The Atlantic Conference
HOPKINS ACCOMPANIED CHURCHILL AND HIS SUBORDINATES on the battleship Prince of Wales to the August 9, 1941, rendezvous off Argentia, Newfoundland, where it met the cruiser Augusta which carried Roosevelt, Under Secretary Welles, and staff officers. The fact that the leaders of the two great democracies met and became friends as well as collaborators in itself justified the meeting. It was a demonstration of incalculable value to the morale of humanity and an important defeat for the Axis, whose propaganda proclaimed that distrust prevailed between the Americans and the British.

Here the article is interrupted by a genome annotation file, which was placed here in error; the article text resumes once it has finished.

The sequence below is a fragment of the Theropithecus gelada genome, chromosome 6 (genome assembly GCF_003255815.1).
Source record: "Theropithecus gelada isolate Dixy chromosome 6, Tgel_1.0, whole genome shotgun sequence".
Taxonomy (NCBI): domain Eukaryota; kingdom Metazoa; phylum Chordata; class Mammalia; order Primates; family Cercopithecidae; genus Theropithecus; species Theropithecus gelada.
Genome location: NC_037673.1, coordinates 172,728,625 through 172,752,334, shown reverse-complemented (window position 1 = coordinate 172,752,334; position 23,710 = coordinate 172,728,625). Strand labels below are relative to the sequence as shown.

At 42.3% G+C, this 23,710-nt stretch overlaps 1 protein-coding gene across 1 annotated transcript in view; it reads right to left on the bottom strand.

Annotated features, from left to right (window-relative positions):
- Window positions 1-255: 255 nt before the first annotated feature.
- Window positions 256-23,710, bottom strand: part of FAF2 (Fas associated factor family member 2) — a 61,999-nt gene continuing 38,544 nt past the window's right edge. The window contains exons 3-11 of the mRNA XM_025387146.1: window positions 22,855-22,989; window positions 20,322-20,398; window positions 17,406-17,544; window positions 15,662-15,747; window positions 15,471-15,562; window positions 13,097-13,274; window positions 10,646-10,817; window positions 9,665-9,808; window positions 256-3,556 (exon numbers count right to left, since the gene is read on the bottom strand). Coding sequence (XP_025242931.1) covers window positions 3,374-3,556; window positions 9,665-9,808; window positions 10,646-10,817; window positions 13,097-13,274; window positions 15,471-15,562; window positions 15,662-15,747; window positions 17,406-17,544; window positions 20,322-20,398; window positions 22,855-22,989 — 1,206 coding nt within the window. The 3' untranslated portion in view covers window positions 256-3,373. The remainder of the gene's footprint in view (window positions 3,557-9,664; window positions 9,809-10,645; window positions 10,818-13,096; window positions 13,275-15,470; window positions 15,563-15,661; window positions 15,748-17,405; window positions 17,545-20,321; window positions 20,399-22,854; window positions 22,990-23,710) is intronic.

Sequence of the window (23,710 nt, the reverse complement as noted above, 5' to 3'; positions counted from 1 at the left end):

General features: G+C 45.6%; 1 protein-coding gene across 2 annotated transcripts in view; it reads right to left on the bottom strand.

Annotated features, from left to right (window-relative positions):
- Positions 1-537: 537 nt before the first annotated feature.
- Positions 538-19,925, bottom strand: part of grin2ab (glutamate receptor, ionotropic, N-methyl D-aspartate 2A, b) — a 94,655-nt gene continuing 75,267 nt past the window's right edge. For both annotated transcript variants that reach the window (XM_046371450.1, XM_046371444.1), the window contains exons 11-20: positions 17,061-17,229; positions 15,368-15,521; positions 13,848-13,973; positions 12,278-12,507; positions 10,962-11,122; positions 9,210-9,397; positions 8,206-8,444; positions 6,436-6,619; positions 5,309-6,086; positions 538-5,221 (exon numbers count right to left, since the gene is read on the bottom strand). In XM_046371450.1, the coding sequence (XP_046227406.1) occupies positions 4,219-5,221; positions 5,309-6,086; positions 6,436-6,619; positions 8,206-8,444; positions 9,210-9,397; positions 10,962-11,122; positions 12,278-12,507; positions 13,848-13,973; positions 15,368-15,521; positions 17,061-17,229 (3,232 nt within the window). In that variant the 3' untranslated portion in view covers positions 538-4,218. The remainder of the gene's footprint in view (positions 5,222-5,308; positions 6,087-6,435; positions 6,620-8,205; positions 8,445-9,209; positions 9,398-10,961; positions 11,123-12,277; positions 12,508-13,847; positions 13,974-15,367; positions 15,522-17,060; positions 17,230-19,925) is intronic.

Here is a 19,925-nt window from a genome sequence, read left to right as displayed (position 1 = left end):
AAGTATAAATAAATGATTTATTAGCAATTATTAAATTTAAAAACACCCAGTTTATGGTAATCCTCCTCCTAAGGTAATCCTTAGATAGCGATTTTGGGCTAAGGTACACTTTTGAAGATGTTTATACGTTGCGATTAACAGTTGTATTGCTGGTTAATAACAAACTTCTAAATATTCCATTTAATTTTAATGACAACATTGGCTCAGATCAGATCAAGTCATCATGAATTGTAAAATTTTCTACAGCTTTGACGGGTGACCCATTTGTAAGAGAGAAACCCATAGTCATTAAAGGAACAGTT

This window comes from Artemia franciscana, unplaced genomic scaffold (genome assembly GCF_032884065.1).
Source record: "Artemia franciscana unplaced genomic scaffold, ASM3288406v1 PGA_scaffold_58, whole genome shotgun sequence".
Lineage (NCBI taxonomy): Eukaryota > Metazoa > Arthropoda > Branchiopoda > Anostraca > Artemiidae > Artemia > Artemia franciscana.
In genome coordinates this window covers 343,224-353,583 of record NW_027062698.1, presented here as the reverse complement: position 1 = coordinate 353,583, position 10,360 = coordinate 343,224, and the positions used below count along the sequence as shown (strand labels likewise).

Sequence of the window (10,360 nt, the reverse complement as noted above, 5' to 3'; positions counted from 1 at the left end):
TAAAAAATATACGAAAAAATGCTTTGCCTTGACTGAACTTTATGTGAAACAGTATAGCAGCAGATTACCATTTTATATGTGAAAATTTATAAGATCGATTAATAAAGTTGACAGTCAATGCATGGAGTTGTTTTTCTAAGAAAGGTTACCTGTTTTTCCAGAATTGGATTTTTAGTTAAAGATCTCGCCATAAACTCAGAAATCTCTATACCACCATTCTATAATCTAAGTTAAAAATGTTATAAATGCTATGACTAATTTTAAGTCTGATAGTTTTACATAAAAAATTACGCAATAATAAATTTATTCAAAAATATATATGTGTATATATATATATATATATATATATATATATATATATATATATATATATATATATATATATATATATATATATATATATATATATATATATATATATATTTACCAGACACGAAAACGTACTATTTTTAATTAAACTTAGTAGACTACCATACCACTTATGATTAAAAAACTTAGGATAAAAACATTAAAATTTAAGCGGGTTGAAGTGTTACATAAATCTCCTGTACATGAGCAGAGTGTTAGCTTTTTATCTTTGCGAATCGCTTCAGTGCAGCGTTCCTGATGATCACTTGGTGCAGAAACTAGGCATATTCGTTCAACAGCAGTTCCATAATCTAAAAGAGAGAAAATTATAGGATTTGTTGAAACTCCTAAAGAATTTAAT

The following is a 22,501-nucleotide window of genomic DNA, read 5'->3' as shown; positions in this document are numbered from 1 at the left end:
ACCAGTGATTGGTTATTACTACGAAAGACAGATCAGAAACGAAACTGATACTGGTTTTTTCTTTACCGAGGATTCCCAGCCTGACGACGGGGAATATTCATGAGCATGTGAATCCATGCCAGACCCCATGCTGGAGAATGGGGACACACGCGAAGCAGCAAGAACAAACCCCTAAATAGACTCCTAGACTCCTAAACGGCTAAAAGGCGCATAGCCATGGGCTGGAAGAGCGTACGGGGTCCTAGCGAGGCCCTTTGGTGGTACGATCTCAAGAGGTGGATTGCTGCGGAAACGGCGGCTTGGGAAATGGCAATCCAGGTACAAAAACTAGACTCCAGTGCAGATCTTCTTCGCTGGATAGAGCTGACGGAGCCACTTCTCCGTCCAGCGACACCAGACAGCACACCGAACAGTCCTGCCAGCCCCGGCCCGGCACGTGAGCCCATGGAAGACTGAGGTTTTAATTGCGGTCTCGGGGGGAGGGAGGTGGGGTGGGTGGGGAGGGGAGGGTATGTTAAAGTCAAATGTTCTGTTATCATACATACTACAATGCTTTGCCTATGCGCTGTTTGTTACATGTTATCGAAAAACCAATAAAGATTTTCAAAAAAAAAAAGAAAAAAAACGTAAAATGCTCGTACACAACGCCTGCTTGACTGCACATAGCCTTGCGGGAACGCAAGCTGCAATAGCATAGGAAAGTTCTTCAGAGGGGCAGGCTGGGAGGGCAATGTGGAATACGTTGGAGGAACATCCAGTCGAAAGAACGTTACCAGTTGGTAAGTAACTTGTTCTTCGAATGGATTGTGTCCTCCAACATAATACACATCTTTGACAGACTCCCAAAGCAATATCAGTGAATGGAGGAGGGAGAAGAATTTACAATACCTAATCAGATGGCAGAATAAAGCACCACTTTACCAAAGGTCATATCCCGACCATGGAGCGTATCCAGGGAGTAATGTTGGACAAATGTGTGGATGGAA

Three main subjects were dealt with by the members of the Atlantic Conference: military and naval strategy against Hitler and Mussolini; a joint declaration of peace aims; and diplomatic strategy against Japan. They will be taken up in turn. Beard, Morgenstern, and the Minority Report of the Joint Congressional Committee all charge that Roosevelt made commitments to Churchill in all three fields which proved his intention to lead the United States into the war by means of "complicated maneuvers, a "secret alliance with Britain," "provocations" of the Axis governments, "deceit" towards the American people, and sundry other techniques.
The best authorities for what actually happened at the Atlantic Conference are Sumner Welles in his testimony before the Joint Committee and in his book, Where Are We Heading?1 and Robert Sherwood, who was permitted to compare British records with Welles's material and Hopkins' private papers. Sherwood found nothing in the British records to support Beard's ominous refer-